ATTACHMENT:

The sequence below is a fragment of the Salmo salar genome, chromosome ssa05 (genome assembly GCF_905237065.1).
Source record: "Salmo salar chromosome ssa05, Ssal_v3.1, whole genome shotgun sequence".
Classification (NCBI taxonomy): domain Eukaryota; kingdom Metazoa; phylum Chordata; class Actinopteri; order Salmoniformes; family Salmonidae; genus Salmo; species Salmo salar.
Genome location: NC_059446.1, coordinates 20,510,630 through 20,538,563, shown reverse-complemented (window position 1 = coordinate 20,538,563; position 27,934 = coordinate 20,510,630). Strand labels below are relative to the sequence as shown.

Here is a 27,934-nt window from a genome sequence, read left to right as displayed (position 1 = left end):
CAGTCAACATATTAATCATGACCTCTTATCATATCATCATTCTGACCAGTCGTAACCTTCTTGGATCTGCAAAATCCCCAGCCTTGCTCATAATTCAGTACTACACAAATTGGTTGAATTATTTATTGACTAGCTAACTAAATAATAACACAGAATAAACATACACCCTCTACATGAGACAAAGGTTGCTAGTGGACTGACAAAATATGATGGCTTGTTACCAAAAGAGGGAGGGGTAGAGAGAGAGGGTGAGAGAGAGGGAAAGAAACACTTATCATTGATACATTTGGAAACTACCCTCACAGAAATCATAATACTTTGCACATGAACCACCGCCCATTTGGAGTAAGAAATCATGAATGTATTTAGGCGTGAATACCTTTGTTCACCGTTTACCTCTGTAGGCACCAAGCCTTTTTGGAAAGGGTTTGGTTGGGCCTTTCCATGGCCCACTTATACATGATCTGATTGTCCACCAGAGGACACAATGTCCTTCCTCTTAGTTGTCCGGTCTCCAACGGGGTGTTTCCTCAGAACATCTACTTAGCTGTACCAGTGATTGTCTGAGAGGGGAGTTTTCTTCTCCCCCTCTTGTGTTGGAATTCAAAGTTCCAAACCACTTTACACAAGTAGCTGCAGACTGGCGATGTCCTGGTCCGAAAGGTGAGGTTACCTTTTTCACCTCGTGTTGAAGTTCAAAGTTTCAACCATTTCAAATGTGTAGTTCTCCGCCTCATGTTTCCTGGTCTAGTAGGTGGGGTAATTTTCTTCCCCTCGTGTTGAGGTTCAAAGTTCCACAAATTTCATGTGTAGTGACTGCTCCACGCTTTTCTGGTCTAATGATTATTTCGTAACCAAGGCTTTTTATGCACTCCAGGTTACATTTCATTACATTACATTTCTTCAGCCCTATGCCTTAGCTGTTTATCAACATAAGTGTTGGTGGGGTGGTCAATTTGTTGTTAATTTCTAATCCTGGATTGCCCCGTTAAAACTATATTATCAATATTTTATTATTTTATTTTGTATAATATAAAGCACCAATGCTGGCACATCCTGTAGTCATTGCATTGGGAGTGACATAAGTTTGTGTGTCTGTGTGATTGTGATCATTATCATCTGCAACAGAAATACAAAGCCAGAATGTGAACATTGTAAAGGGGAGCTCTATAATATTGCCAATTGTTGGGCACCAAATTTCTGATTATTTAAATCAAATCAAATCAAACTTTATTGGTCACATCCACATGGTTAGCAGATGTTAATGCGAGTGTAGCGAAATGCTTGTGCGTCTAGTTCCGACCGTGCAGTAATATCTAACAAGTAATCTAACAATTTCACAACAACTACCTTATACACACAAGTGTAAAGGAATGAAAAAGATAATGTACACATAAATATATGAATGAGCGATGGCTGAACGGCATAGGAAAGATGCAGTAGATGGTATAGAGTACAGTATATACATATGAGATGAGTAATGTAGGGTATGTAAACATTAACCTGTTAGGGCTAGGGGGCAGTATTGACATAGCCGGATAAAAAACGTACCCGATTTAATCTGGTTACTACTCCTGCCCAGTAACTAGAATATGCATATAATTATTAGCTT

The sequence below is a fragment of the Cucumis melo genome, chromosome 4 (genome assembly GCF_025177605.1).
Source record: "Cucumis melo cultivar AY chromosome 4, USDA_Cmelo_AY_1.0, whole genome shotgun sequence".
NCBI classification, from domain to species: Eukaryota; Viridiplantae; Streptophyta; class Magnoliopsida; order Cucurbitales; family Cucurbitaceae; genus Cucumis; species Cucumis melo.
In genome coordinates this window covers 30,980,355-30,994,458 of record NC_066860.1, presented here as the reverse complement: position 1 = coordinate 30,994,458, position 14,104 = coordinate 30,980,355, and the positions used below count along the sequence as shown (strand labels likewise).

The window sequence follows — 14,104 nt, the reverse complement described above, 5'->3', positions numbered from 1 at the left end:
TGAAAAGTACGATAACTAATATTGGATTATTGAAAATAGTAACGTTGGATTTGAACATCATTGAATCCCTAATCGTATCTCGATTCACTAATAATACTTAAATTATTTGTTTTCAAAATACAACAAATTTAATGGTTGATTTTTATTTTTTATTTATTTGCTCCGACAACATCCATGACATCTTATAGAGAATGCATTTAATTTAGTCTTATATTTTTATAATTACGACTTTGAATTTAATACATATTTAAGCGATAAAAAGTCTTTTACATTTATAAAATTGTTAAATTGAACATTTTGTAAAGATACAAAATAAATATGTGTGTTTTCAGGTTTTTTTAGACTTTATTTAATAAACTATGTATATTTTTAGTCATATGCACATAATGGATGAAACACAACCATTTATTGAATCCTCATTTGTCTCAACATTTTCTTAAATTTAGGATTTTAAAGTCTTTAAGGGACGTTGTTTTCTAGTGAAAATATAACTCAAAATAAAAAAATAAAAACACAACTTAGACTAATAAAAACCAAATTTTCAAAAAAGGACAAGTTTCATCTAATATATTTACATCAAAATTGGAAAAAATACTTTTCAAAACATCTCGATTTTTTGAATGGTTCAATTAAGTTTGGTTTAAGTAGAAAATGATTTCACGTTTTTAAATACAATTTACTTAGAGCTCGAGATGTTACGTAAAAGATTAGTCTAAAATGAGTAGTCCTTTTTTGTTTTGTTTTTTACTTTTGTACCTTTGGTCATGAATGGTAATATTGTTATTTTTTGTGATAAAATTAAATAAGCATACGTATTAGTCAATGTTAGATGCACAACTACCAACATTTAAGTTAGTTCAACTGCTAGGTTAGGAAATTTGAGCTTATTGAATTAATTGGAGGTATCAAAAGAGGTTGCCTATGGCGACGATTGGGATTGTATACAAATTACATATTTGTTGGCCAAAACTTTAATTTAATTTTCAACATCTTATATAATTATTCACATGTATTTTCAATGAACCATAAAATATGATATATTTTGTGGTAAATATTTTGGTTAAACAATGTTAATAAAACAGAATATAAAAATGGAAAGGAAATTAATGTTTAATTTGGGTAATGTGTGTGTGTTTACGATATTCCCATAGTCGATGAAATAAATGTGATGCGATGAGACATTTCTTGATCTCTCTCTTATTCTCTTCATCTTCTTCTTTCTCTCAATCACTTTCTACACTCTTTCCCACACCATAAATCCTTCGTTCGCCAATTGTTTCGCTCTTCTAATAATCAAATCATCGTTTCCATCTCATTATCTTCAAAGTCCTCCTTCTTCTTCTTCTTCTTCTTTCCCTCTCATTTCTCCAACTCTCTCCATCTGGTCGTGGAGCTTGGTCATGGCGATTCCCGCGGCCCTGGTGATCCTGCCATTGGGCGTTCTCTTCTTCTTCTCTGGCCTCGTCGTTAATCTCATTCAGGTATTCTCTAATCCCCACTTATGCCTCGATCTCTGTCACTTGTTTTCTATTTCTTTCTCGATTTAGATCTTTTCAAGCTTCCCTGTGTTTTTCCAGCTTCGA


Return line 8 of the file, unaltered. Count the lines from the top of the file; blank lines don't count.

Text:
Source record: "Cucumis melo cultivar AY chromosome 4, USDA_Cmelo_AY_1.0, whole genome shotgun sequence".